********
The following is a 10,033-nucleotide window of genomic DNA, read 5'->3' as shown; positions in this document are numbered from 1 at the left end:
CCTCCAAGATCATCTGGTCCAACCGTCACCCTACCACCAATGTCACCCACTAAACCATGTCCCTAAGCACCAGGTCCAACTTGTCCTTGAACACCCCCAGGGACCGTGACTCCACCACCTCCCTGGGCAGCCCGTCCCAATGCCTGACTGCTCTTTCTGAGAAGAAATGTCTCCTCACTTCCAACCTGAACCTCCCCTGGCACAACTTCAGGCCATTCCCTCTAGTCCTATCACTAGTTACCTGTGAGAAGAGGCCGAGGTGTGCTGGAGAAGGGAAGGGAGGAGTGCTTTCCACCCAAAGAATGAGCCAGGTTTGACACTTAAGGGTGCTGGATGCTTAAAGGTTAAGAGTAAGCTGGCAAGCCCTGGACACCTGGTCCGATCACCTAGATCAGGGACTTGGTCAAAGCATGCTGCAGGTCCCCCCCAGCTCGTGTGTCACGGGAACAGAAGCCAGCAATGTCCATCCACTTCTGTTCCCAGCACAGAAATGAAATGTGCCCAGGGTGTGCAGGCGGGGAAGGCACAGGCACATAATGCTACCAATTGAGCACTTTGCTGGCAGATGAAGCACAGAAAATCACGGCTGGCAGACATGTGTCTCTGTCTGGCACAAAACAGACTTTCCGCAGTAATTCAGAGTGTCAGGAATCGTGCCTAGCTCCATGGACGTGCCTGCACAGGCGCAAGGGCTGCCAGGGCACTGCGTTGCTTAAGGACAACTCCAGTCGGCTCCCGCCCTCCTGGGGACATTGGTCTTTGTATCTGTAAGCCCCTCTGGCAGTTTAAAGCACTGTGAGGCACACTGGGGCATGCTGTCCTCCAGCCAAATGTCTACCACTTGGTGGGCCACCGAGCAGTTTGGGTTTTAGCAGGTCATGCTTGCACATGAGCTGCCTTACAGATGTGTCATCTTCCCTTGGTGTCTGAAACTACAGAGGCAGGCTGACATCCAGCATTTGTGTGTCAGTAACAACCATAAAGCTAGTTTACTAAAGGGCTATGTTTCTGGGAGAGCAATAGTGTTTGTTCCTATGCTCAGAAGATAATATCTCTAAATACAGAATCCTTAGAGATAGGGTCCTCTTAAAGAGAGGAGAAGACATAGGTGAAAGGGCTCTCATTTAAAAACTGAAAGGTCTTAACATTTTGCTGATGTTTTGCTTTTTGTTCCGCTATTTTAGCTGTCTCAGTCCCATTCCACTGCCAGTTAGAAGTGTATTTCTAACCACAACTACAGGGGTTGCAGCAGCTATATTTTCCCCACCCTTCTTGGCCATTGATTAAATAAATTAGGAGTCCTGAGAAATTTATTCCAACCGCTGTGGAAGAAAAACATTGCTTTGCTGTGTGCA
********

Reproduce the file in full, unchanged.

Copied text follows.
The following is a 10,033-nucleotide window of genomic DNA, read 5'->3' as shown; positions in this document are numbered from 1 at the left end:
CCTCCAAGATCATCTGGTCCAACCGTCACCCTACCACCAATGTCACCCACTAAACCATGTCCCTAAGCACCAGGTCCAACTTGTCCTTGAACACCCCCAGGGACCGTGACTCCACCACCTCCCTGGGCAGCCCGTCCCAATGCCTGACTGCTCTTTCTGAGAAGAAATGTCTCCTCACTTCCAACCTGAACCTCCCCTGGCACAACTTCAGGCCATTCCCTCTAGTCCTATCACTAGTTACCTGTGAGAAGAGGCCGAGGTGTGCTGGAGAAGGGAAGGGAGGAGTGCTTTCCACCCAAAGAATGAGCCAGGTTTGACACTTAAGGGTGCTGGATGCTTAAAGGTTAAGAGTAAGCTGGCAAGCCCTGGACACCTGGTCCGATCACCTAGATCAGGGACTTGGTCAAAGCATGCTGCAGGTCCCCCCCAGCTCGTGTGTCACGGGAACAGAAGCCAGCAATGTCCATCCACTTCTGTTCCCAGCACAGAAATGAAATGTGCCCAGGGTGTGCAGGCGGGGAAGGCACAGGCACATAATGCTACCAATTGAGCACTTTGCTGGCAGATGAAGCACAGAAAATCACGGCTGGCAGACATGTGTCTCTGTCTGGCACAAAACAGACTTTCCGCAGTAATTCAGAGTGTCAGGAATCGTGCCTAGCTCCATGGACGTGCCTGCACAGGCGCAAGGGCTGCCAGGGCACTGCGTTGCTTAAGGACAACTCCAGTCGGCTCCCGCCCTCCTGGGGACATTGGTCTTTGTATCTGTAAGCCCCTCTGGCAGTTTAAAGCACTGTGAGGCACACTGGGGCATGCTGTCCTCCAGCCAAATGTCTACCACTTGGTGGGCCACCGAGCAGTTTGGGTTTTAGCAGGTCATGCTTGCACATGAGCTGCCTTACAGATGTGTCATCTTCCCTTGGTGTCTGAAACTACAGAGGCAGGCTGACATCCAGCATTTGTGTGTCAGTAACAACCATAAAGCTAGTTTACTAAAGGGCTATGTTTCTGGGAGAGCAATAGTGTTTGTTCCTATGCTCAGAAGATAATATCTCTAAATACAGAATCCTTAGAGATAGGGTCCTCTTAAAGAGAGGAGAAGACATAGGTGAAAGGGCTCTCATTTAAAAACTGAAAGGTCTTAACATTTTGCTGATGTTTTGCTTTTTGTTCCGCTATTTTAGCTGTCTCAGTCCCATTCCACTGCCAGTTAGAAGTGTATTTCTAACCACAACTACAGGGGTTGCAGCAGCTATATTTTCCCCACCCTTCTTGGCCATTGATTAAATAAATTAGGAGTCCTGAGAAATTTATTCCAACCGCTGTGGAAGAAAAACATTGCTTTGCTGTGTGCA